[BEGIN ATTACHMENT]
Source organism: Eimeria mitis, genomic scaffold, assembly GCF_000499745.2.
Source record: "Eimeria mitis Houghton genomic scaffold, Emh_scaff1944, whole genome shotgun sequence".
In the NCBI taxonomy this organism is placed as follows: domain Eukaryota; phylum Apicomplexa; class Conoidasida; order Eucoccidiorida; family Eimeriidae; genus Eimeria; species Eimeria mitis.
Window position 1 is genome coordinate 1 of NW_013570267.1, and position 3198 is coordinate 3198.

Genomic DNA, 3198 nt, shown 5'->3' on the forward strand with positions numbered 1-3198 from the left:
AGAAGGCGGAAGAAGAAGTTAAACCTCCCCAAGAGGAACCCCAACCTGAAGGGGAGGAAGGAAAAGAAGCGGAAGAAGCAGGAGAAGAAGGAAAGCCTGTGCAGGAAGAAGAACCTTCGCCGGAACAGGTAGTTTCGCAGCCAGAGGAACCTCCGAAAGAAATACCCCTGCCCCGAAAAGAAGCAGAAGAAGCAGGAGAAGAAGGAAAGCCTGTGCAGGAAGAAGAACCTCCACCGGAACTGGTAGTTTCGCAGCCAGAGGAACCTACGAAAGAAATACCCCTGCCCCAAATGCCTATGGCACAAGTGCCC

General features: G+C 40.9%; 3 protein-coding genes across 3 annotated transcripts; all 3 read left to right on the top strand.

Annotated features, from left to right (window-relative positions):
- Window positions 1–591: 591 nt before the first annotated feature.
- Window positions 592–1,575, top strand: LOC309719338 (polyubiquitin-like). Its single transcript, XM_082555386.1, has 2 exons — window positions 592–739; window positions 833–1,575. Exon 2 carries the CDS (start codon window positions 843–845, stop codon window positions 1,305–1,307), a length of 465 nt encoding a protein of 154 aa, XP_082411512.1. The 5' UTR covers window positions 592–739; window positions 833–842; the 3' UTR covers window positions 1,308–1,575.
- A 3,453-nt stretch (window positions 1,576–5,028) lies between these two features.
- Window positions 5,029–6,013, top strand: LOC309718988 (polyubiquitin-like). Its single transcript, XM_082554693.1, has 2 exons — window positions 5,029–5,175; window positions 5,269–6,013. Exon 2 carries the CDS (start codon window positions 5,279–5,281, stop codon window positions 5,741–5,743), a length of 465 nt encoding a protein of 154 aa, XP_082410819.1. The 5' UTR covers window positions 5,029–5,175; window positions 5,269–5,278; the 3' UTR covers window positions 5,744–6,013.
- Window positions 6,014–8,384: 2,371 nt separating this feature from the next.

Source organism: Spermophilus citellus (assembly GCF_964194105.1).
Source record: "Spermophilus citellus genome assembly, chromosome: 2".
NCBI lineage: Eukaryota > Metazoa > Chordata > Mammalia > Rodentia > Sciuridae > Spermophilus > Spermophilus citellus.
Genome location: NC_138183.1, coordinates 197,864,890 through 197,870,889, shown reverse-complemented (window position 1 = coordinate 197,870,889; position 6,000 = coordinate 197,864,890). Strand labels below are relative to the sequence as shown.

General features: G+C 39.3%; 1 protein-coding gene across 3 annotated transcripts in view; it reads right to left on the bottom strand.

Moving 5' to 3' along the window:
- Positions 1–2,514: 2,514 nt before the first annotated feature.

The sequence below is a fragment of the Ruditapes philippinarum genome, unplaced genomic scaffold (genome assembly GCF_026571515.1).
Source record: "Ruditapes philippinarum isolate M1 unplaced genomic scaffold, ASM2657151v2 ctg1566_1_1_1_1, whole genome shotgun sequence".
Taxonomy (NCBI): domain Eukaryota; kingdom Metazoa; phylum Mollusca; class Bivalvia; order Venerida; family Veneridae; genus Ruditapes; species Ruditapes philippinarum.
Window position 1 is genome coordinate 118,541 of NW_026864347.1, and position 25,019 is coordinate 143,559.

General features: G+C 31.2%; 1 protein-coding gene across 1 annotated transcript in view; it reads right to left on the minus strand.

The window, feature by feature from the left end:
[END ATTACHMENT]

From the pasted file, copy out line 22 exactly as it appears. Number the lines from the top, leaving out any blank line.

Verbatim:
Source record: "Ruditapes philippinarum isolate M1 unplaced genomic scaffold, ASM2657151v2 ctg1566_1_1_1_1, whole genome shotgun sequence".